I like stealth games. The whole process of observing, moving without being spotted, making a plan and then executing it is very rewarding. Even if the AI is dumb it usually is satisfying.

    I think stealth games also puts an emphasis of navigating an environment that’s not very common. Platform games obviously has it as do Mirror’s Edge and Portal.

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      DelrueOfDetroit says:

      I remember for myself when I first played Metal Gear 2 that is was like a revelation. Suddenly I wasn’t bound to being shot at and chased forever. I could mess with the guards in ways I didn’t think games would allow. If I had read Watchmen at the time I would have declared “I’m not trapped in here with you. You’re trapped in here with me!”

    • welverin says:

      The AI needs to be dumb to a degree, if it acted to intelligently a stealth game wouldn’t work to well.

      Real guards wouldn’t give up so easily, and wouldn’t conveniently stare at walls so you could sneak behind them.

  3. DanMan says:

    It does look rather stiff and unrefined to me in the videos, with very little dynamics in the gameplay. Not really interested.

  4. mepto says:

    This game is available from GOG as well. Why do people always need to point to steam when sometimes, we’re lucky enough to get a game onto a non-quasi-monopoly.

  5. Astatine says:

    I tried this at EGX and wanted to like it, because the art is beautiful. The paper thin veil between “unseen” and “dead” was too much of a hurdle for me though. (Perhaps it should be called “Origami”? Ahahahahah… I’ll get my coat.)

    Entertaining review, though!

  6. Kefren says:

    Thief (original) got a good balance between hiding and sometimes being able to survive being discovered – it always felt epic if you fought, or ran, or flash-bombed and hid successfully. And usually it left you weaker (in health or resources) for the next encounter.

    Being first person made it more tense, too.

    This ninja game though – why would a ninja have a glowing light strapped to his back? Seems like a newbie error.

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      DelrueOfDetroit says:

      He must have learned stealth from the same place that Splinter Cell man did.

  7. zsd says:

    “The importance of staying hidden is, ironically, removed by death simply setting you back to the last checkpoint, from where you just try again, making failure feel like nothing, rather than something.”

    How does the stealth of Aragami compare with the stealth of Mark of the Ninja, which also does this and you seem to remember charitably in a Have You Played?

    There are obvious differences between a 2D platformer and a game with 3D levels, of course, but I remember MotN’s quick-fail quick-try-again pacing to be a delightful departure from the fail-and-replay-the-level-from-the-beginning paradigm of every other stealth game. What makes Aragami’s implementation less satisfying?

  8. DeadCanDance says:

    I’m sorry but this is nothing like tenchu. It was the staple of stealth on PS.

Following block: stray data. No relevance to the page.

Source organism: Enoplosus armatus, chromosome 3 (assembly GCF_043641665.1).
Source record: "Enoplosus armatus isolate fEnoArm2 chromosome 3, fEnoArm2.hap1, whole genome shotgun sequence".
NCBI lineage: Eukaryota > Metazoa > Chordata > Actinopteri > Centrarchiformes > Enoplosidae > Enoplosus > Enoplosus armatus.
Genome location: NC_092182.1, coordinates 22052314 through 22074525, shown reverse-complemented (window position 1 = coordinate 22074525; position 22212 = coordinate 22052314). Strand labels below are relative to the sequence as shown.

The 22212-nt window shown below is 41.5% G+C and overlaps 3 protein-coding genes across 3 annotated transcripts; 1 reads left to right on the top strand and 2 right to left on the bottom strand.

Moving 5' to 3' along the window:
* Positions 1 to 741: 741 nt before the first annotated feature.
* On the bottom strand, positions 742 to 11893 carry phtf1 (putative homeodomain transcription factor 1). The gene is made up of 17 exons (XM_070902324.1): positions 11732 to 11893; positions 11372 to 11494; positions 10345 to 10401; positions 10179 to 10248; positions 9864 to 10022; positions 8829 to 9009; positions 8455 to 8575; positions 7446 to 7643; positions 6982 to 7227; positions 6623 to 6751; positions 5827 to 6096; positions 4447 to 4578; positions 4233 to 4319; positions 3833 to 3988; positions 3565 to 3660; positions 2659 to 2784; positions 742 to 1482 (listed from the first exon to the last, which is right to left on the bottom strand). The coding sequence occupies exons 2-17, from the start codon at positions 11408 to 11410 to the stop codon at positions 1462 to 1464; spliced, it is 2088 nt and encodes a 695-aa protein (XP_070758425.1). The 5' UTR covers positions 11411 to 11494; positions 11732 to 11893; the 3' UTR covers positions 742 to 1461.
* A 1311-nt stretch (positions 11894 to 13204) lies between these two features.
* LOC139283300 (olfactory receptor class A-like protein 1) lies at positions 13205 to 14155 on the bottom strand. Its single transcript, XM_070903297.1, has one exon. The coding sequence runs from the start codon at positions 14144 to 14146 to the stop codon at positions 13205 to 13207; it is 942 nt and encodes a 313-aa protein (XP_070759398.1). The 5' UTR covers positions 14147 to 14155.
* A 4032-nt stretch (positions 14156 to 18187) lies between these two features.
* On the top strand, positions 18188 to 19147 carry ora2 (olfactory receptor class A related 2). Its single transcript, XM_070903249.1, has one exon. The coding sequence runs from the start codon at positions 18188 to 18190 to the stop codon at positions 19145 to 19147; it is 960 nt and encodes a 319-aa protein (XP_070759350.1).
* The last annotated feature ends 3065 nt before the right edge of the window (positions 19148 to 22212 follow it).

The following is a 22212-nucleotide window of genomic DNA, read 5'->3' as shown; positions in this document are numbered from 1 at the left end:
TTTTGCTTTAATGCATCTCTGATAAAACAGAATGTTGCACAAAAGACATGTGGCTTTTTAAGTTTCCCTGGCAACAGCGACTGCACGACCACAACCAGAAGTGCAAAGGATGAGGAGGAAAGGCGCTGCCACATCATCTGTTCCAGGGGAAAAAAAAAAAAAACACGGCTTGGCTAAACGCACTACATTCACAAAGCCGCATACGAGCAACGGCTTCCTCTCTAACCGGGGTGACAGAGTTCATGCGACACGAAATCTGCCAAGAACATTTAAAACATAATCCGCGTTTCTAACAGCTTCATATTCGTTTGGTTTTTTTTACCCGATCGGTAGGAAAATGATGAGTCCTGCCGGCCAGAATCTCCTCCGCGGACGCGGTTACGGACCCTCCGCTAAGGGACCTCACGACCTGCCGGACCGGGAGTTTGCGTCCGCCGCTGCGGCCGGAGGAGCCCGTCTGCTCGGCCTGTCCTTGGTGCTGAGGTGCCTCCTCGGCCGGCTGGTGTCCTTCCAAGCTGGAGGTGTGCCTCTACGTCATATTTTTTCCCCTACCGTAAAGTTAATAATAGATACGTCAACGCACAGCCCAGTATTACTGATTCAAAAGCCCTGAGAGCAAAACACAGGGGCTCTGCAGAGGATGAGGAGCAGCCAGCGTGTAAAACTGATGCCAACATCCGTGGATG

9. Malagate says:

    The blurb for this caught my attention, “undead assassin” in particular, then I realised it was more Ninja-ry than I was imagining and interest diminished – then vanished when I saw it in motion.

    Compared to Tenchu? A weak sauce indeed, albeit Tenchu itself became a thin gruel in later installments (the rot set in some time after Wrath of Heaven, Tenchu Z really did it in and anything after that isn’t really Tenchu anymore).

    Personally, I’d say the richest broth of stealth ninja-idge was Shinobido, had a lot going on and was a lot more fluid and dynamic than Tenchu. That even extended to the story too, sometimes it was a bit cliché but was enjoyable nevertheless. Oh and it didn’t really have a US release, so all the voice acting was dubbed by Brits.

    …so yeah, I think I’ll crack open Shinobido again before I try Aragami. Although I would love to try an undead-assassin-stealth-em-up that WASN’T ninja based, like a Skeleton Altair or a Vampiric Garrett.

    • CaidKean says:

      You speak words of wisdom and truth.

      Shinobido is something everyone who loves ninja-stealth games should check out. It is the spiritual successor to the original Tenchu games, being made by the same developer.

      The first two Shinobido titles can be emulated, being for the PS2 and PSP respectively. And if you do have a Vita you really should pick up Shinobido 2: Revenge of Zen, it really is an improvement on Shinobido in every respect, except that it got rid of the whole defending your home bit but I was never too fond of that.

  10. DarkMalice says:

    Sad news, it looked so pretty too.
    Hopefully From Software pick up Tenchu again, and release it on PC this time round.

  11. a very affectionate parrot says:

    I wish the Tenchu series wasn’t dead in the water, They did the ninja game better than anyone else.
    It still let you fight enemies, although it would be extremely difficult to complete a mission by fighting your way through. The main thing is escaping from enemies was often a lot of fun and the game gave you all sorts of tools like caltrops and poisoned rice balls to generally make the guards’ lives into a waking nightmare consisting of stomach pain and foot punctures.

    edit (holy shit an edit button): I see i’m not the only one pining for another Tenchu game in the comments.

  12. CartonofMilk says:

    the first two Tenchu were the first great stealth games. Some would say Thief but i never could get into this series somehow (i have to say having the main goal of a game be stealing things always seemed a little underwhelming to me). This definitely doesn’t sound much like Tenchu to me. I’d like to see tenchu come back but i’ll pass on this one

  13. Hawke says:

    Completed the playthrough. Aragami is a fine stealth game. Somehow it’s easier to go “full ghost”, instead of leaving trails of bodies. Also invisibility (“Kage”) becomes available early and makes the game almost a cakewalk. Except the boss battles, when the bosses can sense you through walls and shadows, because plot (really, it’s explained in-game).

    As downside, the story is quite simple and predictable, even if you don’t collect information through levels.

  14. Louis Mayall says:

    Ah good old reliable damsel-ing. I’d love a game where you’re the damsel and you have break out of the tower and resist the advances of annoying shiny men who keep floridly proposing to you. Or something.